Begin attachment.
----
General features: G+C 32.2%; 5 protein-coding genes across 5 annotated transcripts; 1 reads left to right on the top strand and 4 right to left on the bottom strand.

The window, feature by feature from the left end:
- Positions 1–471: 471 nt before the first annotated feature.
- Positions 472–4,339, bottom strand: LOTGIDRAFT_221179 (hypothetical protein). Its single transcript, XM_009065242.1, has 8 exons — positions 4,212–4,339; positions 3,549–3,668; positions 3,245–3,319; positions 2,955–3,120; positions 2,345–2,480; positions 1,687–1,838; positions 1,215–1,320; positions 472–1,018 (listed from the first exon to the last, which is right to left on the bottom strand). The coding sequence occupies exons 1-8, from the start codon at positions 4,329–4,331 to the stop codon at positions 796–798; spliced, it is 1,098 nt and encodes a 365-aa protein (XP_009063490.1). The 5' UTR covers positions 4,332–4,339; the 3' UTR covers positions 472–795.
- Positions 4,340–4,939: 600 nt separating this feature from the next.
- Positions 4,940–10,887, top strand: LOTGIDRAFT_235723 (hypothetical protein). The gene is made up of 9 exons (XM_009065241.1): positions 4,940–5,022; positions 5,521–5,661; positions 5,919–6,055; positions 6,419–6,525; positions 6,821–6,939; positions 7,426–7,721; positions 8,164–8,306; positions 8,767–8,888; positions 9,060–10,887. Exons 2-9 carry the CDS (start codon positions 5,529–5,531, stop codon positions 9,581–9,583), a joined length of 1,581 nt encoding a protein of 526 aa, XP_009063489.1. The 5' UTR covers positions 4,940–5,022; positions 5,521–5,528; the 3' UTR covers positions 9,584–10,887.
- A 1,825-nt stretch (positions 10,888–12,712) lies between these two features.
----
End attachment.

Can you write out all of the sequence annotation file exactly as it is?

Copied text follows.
General features: G+C 32.2%; 5 protein-coding genes across 5 annotated transcripts; 1 reads left to right on the top strand and 4 right to left on the bottom strand.

The window, feature by feature from the left end:
- Positions 1–471: 471 nt before the first annotated feature.
- Positions 472–4,339, bottom strand: LOTGIDRAFT_221179 (hypothetical protein). Its single transcript, XM_009065242.1, has 8 exons — positions 4,212–4,339; positions 3,549–3,668; positions 3,245–3,319; positions 2,955–3,120; positions 2,345–2,480; positions 1,687–1,838; positions 1,215–1,320; positions 472–1,018 (listed from the first exon to the last, which is right to left on the bottom strand). The coding sequence occupies exons 1-8, from the start codon at positions 4,329–4,331 to the stop codon at positions 796–798; spliced, it is 1,098 nt and encodes a 365-aa protein (XP_009063490.1). The 5' UTR covers positions 4,332–4,339; the 3' UTR covers positions 472–795.
- Positions 4,340–4,939: 600 nt separating this feature from the next.
- Positions 4,940–10,887, top strand: LOTGIDRAFT_235723 (hypothetical protein). The gene is made up of 9 exons (XM_009065241.1): positions 4,940–5,022; positions 5,521–5,661; positions 5,919–6,055; positions 6,419–6,525; positions 6,821–6,939; positions 7,426–7,721; positions 8,164–8,306; positions 8,767–8,888; positions 9,060–10,887. Exons 2-9 carry the CDS (start codon positions 5,529–5,531, stop codon positions 9,581–9,583), a joined length of 1,581 nt encoding a protein of 526 aa, XP_009063489.1. The 5' UTR covers positions 4,940–5,022; positions 5,521–5,528; the 3' UTR covers positions 9,584–10,887.
- A 1,825-nt stretch (positions 10,888–12,712) lies between these two features.